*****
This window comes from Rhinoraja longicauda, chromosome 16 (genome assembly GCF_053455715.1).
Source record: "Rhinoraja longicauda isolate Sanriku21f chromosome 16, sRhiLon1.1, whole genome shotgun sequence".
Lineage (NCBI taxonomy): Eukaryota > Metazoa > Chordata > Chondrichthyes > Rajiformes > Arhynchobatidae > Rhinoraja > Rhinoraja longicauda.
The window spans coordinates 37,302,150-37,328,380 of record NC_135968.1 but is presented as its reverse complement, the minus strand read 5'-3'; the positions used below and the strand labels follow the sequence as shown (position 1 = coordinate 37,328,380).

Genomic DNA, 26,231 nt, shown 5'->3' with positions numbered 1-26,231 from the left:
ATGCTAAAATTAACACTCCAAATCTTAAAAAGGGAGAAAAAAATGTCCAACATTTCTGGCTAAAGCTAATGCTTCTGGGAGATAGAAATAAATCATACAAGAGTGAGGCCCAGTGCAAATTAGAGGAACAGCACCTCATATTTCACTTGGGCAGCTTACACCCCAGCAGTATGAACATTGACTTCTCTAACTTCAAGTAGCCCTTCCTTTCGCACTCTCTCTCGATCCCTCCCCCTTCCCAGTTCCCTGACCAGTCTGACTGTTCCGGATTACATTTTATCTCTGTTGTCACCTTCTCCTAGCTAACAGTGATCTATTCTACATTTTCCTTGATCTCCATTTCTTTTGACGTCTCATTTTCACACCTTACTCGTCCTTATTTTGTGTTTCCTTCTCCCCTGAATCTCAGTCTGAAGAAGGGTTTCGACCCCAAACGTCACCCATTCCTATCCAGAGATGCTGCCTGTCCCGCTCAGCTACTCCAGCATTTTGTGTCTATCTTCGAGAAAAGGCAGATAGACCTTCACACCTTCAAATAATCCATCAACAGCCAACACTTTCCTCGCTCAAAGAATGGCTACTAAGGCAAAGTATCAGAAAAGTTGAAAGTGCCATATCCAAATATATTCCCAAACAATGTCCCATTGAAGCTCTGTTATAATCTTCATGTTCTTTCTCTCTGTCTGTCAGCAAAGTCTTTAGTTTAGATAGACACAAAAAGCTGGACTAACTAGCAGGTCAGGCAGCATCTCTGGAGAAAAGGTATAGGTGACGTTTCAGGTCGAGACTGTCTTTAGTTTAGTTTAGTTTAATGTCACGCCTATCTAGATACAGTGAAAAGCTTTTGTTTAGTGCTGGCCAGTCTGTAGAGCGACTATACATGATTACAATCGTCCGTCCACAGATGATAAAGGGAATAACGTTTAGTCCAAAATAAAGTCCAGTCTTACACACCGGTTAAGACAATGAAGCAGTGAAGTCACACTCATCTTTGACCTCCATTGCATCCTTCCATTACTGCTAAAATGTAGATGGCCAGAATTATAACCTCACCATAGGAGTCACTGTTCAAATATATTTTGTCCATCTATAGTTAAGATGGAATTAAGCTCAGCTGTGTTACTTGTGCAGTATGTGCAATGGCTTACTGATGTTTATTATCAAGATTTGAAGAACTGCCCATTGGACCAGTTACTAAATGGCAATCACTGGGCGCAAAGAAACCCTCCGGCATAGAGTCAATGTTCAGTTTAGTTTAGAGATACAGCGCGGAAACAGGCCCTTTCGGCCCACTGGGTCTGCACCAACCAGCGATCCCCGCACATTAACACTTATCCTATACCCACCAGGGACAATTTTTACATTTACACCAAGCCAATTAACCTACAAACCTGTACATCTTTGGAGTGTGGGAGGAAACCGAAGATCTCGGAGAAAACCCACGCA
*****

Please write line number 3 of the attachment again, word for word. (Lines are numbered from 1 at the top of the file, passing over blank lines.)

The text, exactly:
Lineage (NCBI taxonomy): Eukaryota > Metazoa > Chordata > Chondrichthyes > Rajiformes > Arhynchobatidae > Rhinoraja > Rhinoraja longicauda.